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Old 07-07-2013, 09:54 AM   #21
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Maxamillion> "Not sure if you are still trying to fix your tomato cages. You can solder them, but you will want to get some light gauge wire and wrap them first, making tight clean coils for strength. Then get some lead solder and make sure you heat the material not the solder. I wouldn't recommend flux core for this, I'd use a good spread on flux to make sure you get it in all the crevices then solder away, it will hold very well. I'd also make sure you sand the points where you want to attach the pieces, solder doesn't like dirty joints." YES.... I'm still trying to fix the tomato cages. I'll admit I'm not too handy so you have to tell me exactly what I need to buy to try soldering them. I know farm and fleet has lead solder and if I print off what you told me to do.... the people who work there will make sure I get the right lead solder and wire. I'm loving this idea and I have used a solder gun before when I made some stained glass so I'm not afraid to use 1. I'd do it on the driveway though until I got the hang of it. I'm pretty sure I can do this so thank you thank you thank you!!!
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Oh oh oh.... please be specific on soldering guns since I know there's quite a few different types out there and I don't want to buy the wrong type for what I'm going to be doing. I'm not exactly the brightest crayon in the box when it comes to picking the right tool for the job.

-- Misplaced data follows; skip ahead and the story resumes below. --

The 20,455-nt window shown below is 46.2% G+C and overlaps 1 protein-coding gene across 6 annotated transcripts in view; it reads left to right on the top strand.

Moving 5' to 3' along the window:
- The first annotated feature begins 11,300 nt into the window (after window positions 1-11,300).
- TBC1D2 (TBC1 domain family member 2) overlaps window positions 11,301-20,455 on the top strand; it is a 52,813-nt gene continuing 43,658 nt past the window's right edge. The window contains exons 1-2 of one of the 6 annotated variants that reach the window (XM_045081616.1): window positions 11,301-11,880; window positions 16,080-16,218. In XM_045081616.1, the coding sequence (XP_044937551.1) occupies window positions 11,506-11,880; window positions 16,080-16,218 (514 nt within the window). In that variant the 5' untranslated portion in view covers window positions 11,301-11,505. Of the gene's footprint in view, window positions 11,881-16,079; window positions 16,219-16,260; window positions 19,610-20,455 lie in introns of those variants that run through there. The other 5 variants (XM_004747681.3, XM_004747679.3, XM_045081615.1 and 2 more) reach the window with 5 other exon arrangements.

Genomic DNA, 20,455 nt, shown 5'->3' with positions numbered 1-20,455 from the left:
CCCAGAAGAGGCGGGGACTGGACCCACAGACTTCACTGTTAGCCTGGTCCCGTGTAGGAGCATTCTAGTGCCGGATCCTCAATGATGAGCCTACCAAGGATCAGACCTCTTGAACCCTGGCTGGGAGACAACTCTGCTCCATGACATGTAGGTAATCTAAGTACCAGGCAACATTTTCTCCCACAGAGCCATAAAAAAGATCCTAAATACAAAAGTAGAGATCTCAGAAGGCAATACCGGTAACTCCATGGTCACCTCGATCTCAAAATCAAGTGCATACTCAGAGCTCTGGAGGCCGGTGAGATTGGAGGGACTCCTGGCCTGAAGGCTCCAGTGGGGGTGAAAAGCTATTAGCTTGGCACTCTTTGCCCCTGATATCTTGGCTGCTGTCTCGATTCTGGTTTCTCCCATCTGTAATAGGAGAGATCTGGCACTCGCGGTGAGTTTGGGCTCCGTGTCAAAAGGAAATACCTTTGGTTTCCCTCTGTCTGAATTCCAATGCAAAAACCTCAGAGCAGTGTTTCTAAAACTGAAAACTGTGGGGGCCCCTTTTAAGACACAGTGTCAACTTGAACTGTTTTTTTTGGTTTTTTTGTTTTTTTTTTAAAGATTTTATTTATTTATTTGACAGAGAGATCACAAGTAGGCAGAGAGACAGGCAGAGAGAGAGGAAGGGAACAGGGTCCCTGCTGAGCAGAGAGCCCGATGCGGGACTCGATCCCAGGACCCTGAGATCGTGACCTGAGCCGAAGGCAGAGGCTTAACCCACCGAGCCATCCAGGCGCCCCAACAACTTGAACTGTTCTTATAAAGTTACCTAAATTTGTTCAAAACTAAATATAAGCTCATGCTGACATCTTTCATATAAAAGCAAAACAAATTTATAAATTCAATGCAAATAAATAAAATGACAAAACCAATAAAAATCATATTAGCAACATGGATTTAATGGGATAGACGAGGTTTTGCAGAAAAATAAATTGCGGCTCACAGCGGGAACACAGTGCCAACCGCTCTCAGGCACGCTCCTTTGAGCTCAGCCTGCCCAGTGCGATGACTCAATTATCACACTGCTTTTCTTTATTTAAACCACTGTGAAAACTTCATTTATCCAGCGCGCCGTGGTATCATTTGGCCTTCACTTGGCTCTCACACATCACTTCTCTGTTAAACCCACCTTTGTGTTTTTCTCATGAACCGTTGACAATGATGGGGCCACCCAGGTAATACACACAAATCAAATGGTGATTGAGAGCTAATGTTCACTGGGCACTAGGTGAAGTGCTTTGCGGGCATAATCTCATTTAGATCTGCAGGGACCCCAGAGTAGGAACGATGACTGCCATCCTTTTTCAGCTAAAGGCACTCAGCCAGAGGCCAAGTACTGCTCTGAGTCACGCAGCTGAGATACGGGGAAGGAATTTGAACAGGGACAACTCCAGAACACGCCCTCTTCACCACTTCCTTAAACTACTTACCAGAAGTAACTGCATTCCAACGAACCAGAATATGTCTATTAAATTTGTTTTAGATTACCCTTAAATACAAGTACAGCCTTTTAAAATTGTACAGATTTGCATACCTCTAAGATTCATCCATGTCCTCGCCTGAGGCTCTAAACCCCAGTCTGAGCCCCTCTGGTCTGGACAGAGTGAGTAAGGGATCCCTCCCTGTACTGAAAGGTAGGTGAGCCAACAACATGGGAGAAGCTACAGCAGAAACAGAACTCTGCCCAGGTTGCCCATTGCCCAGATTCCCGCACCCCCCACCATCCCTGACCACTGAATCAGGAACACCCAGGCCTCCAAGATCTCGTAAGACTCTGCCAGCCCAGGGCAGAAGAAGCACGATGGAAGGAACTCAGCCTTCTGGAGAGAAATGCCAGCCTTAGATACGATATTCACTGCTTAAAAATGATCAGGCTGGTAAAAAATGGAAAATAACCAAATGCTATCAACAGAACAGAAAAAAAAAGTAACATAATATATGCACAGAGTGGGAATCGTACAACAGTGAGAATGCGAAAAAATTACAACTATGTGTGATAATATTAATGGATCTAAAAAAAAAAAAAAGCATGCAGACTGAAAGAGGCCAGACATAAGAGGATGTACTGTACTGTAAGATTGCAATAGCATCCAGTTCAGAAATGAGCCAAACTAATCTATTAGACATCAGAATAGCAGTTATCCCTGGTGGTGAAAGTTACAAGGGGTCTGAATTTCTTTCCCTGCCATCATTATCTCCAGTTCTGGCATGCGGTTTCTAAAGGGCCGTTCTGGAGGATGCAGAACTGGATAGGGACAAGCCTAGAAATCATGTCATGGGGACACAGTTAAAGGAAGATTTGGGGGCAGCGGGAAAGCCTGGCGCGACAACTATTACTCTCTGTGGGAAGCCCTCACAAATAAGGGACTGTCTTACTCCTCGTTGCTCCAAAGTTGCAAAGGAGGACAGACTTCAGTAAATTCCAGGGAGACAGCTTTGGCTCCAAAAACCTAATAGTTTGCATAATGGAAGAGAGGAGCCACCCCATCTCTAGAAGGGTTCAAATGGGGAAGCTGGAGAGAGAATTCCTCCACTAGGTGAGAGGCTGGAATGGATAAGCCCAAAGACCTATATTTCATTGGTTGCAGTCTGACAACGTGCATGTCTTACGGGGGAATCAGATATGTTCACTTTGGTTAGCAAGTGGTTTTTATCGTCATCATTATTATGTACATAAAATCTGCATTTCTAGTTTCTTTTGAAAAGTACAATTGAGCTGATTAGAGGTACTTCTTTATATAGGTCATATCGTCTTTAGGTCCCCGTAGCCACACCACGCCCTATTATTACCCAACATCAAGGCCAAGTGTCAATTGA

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Old 07-07-2013, 02:15 PM   #22
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Take two tomato cages and fit them into each other - having two to hold up the tomato. Two are stronger than one.
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Old 07-08-2013, 07:02 AM   #23
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Quote:
Originally Posted by Equilibrium View Post
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Oh oh oh.... please be specific on soldering guns since I know there's quite a few different types out there and I don't want to buy the wrong type for what I'm going to be doing. I'm not exactly the brightest crayon in the box when it comes to picking the right tool for the job.

Any soldering gun is good. The higher the wattage the quicker it heats up and the hotter it gets. If you were soldiering electronics I'd tell you to get a 20/40 watt. For doing general work 40+ is better (if you can find them cheap I'd get 80 or 150), some even go to 300 to 1200 watts ( you don't need those).

As far as wire goes to wrap the joints, use any flexable wire that holds it's shape. Copper, aluminum, steel(hard to find small guage). You should just be able to wrap the wire around the joints and it will hold it tightly. Then paste on your flux, then heat the wire and just like doing stained glass it will wick the soldier right in. Remember to take some 200 grit or so sand paper to the wire before you soldier it.
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